Friday, January 15, 2016

Clarinet Quintets

No. 213 of the ongoing ITYWLTMT series series of audio montages can be found in our archives at https://archive.org/details/pcast213



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A new year begins on our Friday Blog and Podcast with two new offerings for January, a sort of mini-series of music in an intimate setting – music for a few players.

On Tuesday, we began a look at the music Johannes Brahms wrote for the clarinet, with a his two clarinet sonatas and his clarinet trio. Today, we complete the set with his clarinet quintet – that is clarinet with string quartet.

One of the earliest and most influential works for this combination of instruments is Mozart's Quintet for Clarinet and Strings, K. 581, written for the clarinetist Anton Stadler in 1789. Although a few compositions for this ensemble were produced over the following years, including the Op. 34 clarinet quintet by Carl Maria von Weber, a composer famous for his solo clarinet compositions, it was not until Johannes Brahms composed his Clarinet Quintet in B minor, Op. 115 for Richard Mühlfeld that the clarinet quintet began to receive considerable attention from composers.

In a past podcast we provided a performance of Mozart’s quintet, which was famously part of the final episode of the long-time serial M*A*S*H. The Mozart quintet is often paired with Weber’s quartet – as was the case on the disc I used for today’s performance by the all-Canadian group formed of clarinetist James Campbell and the Orford String Quartet.

Brahms modeled his quintet after Mozart's. The piece is known for its autumnal mood. The performance is a vintage CBC aircheck recording featuring musicians of the Toronto Symphony.

British composer Samuel Coleridge-Taylor possessed both prodigious talent and refined musical taste; it is worth observing that his composition teacher at the Royal College of Music, Charles Villiers Stanford regarded him as one of his two most brilliant students, the other being Coleridge-Taylor’s friend William Yeates Hurlstone, who died at the age of thirty in 1906. Stanford’s assessment of Coleridge-Taylor’s abilities represents no mean accolade when one considers that he also taught, among many others, Arthur Bliss, Frank Bridge, Gustav Holst, Herbert Howells, John Ireland, E J Moeran and Ralph Vaughan Williams.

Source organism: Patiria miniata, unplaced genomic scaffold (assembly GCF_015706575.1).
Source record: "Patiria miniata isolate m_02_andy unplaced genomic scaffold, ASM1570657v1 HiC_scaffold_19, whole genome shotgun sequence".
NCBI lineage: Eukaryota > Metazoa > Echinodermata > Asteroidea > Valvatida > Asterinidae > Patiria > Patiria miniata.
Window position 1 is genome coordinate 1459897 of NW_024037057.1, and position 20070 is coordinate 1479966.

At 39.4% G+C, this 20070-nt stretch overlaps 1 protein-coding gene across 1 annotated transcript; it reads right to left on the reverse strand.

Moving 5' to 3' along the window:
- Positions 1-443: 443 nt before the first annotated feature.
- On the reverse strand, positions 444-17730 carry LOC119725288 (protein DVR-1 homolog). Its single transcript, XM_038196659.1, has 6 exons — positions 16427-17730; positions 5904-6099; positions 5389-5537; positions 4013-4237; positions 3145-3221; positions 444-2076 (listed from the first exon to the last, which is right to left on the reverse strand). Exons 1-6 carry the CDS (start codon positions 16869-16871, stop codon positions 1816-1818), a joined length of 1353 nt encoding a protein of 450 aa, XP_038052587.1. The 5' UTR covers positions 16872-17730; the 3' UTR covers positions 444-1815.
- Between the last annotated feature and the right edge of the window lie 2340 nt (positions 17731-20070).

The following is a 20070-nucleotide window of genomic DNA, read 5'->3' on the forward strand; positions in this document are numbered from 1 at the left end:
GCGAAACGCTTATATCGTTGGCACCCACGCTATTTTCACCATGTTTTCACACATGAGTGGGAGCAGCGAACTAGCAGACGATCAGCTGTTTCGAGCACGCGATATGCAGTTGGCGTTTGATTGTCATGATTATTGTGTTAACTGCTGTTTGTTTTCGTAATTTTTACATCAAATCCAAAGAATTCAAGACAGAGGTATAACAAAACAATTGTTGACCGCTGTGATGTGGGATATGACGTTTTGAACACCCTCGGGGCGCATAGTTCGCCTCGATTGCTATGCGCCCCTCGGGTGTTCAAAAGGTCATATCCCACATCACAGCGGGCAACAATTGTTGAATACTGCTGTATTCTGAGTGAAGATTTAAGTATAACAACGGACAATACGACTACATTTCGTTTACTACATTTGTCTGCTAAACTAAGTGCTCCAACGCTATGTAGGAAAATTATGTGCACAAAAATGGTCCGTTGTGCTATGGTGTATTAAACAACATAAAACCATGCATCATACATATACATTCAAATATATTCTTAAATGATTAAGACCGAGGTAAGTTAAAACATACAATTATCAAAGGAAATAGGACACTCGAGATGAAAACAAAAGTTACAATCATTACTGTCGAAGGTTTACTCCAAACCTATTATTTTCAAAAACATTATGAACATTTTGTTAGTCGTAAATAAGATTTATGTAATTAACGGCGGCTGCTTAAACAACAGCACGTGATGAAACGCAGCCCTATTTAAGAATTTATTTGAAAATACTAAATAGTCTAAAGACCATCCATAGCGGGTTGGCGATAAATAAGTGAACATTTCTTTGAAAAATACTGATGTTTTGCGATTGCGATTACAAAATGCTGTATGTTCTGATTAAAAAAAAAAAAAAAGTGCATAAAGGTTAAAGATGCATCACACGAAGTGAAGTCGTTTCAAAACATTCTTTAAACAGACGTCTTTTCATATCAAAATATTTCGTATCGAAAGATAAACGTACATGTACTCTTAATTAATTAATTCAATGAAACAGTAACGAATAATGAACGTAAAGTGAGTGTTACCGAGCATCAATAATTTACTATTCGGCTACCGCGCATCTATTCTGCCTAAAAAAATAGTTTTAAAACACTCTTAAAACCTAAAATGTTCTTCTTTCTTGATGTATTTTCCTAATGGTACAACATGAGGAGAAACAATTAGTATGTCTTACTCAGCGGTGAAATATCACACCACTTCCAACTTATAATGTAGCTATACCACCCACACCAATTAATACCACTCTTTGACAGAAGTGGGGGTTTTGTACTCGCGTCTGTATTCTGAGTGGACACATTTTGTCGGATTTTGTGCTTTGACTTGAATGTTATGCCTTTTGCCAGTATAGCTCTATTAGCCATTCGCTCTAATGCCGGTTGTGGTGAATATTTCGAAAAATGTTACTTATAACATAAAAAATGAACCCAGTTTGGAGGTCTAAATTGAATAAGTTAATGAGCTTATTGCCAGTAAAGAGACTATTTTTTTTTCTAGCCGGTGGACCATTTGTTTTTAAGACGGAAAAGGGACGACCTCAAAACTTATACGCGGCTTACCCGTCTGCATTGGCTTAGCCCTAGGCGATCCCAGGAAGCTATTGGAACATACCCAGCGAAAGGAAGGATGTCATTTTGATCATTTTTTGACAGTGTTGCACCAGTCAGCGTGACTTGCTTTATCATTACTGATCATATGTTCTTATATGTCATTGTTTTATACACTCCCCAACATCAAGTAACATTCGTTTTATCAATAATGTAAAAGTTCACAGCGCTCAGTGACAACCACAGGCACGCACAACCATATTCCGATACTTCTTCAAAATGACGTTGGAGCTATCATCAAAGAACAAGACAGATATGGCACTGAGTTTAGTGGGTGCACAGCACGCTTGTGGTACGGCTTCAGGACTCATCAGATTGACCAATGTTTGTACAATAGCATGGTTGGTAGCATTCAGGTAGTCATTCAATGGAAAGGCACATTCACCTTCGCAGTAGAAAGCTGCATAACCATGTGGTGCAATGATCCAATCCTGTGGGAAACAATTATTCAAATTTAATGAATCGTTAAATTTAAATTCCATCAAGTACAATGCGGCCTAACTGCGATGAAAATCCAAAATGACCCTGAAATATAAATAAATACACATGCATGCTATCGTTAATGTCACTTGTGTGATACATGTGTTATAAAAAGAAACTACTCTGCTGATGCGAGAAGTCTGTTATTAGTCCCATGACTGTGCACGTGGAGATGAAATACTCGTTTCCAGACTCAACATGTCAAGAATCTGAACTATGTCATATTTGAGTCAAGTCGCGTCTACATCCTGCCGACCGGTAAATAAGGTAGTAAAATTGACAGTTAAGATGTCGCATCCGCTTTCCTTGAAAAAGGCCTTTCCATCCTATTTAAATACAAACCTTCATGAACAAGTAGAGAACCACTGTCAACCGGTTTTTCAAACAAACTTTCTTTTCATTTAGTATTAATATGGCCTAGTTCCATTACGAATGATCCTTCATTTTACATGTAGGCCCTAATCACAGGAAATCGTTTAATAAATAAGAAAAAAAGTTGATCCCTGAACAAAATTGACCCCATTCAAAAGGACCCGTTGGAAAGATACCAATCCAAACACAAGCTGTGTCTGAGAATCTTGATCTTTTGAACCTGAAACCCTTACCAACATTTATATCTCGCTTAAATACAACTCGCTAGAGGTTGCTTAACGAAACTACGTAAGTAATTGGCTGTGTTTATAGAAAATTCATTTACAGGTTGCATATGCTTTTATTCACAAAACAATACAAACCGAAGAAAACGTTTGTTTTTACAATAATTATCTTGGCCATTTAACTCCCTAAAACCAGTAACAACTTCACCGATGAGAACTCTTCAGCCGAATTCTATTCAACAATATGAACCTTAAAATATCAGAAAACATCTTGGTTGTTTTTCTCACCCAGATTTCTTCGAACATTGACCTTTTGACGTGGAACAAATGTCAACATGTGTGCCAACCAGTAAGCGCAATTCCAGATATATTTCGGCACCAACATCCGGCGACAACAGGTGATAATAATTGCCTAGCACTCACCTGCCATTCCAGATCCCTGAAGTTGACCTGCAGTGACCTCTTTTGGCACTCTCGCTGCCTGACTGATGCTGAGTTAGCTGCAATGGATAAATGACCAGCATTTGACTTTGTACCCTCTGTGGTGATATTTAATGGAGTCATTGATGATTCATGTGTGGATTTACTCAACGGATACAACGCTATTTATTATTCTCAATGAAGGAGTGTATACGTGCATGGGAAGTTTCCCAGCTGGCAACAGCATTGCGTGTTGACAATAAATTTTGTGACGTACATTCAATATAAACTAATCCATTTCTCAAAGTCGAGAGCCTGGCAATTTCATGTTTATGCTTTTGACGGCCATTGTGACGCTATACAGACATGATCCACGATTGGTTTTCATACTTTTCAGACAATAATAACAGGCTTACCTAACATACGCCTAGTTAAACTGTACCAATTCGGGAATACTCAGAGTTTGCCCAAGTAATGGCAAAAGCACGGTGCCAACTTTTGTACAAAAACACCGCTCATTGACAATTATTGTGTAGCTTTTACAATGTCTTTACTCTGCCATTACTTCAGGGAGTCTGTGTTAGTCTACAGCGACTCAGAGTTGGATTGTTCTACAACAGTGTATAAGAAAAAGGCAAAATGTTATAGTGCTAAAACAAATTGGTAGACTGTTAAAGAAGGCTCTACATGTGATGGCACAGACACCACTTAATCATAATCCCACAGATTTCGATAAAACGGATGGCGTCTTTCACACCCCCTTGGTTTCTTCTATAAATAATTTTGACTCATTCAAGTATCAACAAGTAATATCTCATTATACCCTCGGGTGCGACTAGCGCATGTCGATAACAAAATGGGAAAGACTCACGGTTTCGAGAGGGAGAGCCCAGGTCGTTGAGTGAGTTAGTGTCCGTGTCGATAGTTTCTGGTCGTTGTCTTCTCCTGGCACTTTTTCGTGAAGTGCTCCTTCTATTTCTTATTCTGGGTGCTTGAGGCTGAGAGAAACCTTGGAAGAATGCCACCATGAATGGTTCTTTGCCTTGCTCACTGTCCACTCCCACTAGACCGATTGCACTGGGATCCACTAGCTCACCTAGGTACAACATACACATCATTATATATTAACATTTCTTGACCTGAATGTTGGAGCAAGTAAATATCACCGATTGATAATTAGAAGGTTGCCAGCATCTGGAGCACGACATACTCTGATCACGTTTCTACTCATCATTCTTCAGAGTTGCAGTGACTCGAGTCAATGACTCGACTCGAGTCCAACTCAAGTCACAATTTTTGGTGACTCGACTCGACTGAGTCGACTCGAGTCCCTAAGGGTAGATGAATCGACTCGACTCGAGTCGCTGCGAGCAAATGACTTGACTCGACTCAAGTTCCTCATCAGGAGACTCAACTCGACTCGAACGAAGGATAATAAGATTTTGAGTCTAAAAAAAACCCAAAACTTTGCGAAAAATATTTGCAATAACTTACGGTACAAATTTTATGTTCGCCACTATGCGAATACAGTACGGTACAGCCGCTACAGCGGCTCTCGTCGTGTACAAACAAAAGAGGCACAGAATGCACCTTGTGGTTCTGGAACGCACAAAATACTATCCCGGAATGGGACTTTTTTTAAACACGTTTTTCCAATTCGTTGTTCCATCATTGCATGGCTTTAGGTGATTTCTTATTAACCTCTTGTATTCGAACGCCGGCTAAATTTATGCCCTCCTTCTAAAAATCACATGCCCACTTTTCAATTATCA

Coleridge-Taylor’s Clarinet Quintet came about after Stanford’s comment to the effect that after Brahms produced his Clarinet Quintet no one would be able to compose another that did not show Brahms’ influence. Coleridge-Taylor took this as a challenge and Stanford, on examining the result, remarked, ‘you’ve done it, me boy!’. Stanford showed the piece to Brahms’ friend Joseph Joachim who shortly thereafter played it with colleagues in Berlin.

In the character of the thematic material and in the ways in which it is developed, the influence of Dvorák is unmistakable. Coleridge-Taylor freely acknowledged his favourite composer to be Dvorák, who was in turn a devotee of Schubert, whose inexhaustible spontaneity Coleridge-Taylor almost matched. The influence of both these composers is apparent in the quintet; it is a work of remarkable subtlety and sophistication, rhythmically exuberant and complex, and uses the ensemble in an integrated way that demonstrates the composer’s utter mastery of the genre.

Coleridge-Taylor’s Clarinet Quintet This is music of deep sensibility that deserves to be part of this trio of like-minded works.


I think you will love this music too